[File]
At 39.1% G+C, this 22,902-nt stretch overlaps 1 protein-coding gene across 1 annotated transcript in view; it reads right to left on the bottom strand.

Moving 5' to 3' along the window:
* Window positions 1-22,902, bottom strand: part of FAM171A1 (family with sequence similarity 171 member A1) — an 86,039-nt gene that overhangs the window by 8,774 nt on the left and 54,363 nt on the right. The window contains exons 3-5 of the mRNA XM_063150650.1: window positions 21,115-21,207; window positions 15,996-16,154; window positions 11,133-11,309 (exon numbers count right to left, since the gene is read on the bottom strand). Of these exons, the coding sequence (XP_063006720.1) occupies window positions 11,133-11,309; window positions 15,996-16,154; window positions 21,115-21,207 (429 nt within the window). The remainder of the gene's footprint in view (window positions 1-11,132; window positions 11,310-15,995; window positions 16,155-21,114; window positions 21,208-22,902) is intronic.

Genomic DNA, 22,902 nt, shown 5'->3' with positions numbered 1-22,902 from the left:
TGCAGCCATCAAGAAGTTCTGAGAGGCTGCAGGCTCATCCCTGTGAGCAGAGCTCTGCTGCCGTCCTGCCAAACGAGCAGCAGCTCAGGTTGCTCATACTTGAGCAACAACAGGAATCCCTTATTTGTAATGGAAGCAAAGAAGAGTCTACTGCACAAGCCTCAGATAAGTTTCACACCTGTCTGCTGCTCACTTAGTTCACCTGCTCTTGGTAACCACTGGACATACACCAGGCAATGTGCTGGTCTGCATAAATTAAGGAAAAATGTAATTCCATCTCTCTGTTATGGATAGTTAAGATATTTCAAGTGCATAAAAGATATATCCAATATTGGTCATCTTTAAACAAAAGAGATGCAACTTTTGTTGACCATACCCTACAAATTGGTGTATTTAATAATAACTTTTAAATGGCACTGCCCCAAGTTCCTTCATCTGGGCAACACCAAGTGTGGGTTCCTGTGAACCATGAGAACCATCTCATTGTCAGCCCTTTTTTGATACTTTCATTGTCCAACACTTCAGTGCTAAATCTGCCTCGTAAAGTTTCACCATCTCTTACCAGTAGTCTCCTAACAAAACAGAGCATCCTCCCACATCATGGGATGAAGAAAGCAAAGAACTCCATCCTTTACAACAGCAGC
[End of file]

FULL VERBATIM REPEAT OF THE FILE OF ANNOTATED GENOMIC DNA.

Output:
At 39.1% G+C, this 22,902-nt stretch overlaps 1 protein-coding gene across 1 annotated transcript in view; it reads right to left on the bottom strand.

Moving 5' to 3' along the window:
* Window positions 1-22,902, bottom strand: part of FAM171A1 (family with sequence similarity 171 member A1) — an 86,039-nt gene that overhangs the window by 8,774 nt on the left and 54,363 nt on the right. The window contains exons 3-5 of the mRNA XM_063150650.1: window positions 21,115-21,207; window positions 15,996-16,154; window positions 11,133-11,309 (exon numbers count right to left, since the gene is read on the bottom strand). Of these exons, the coding sequence (XP_063006720.1) occupies window positions 11,133-11,309; window positions 15,996-16,154; window positions 21,115-21,207 (429 nt within the window). The remainder of the gene's footprint in view (window positions 1-11,132; window positions 11,310-15,995; window positions 16,155-21,114; window positions 21,208-22,902) is intronic.

Genomic DNA, 22,902 nt, shown 5'->3' with positions numbered 1-22,902 from the left:
TGCAGCCATCAAGAAGTTCTGAGAGGCTGCAGGCTCATCCCTGTGAGCAGAGCTCTGCTGCCGTCCTGCCAAACGAGCAGCAGCTCAGGTTGCTCATACTTGAGCAACAACAGGAATCCCTTATTTGTAATGGAAGCAAAGAAGAGTCTACTGCACAAGCCTCAGATAAGTTTCACACCTGTCTGCTGCTCACTTAGTTCACCTGCTCTTGGTAACCACTGGACATACACCAGGCAATGTGCTGGTCTGCATAAATTAAGGAAAAATGTAATTCCATCTCTCTGTTATGGATAGTTAAGATATTTCAAGTGCATAAAAGATATATCCAATATTGGTCATCTTTAAACAAAAGAGATGCAACTTTTGTTGACCATACCCTACAAATTGGTGTATTTAATAATAACTTTTAAATGGCACTGCCCCAAGTTCCTTCATCTGGGCAACACCAAGTGTGGGTTCCTGTGAACCATGAGAACCATCTCATTGTCAGCCCTTTTTTGATACTTTCATTGTCCAACACTTCAGTGCTAAATCTGCCTCGTAAAGTTTCACCATCTCTTACCAGTAGTCTCCTAACAAAACAGAGCATCCTCCCACATCATGGGATGAAGAAAGCAAAGAACTCCATCCTTTACAACAGCAGC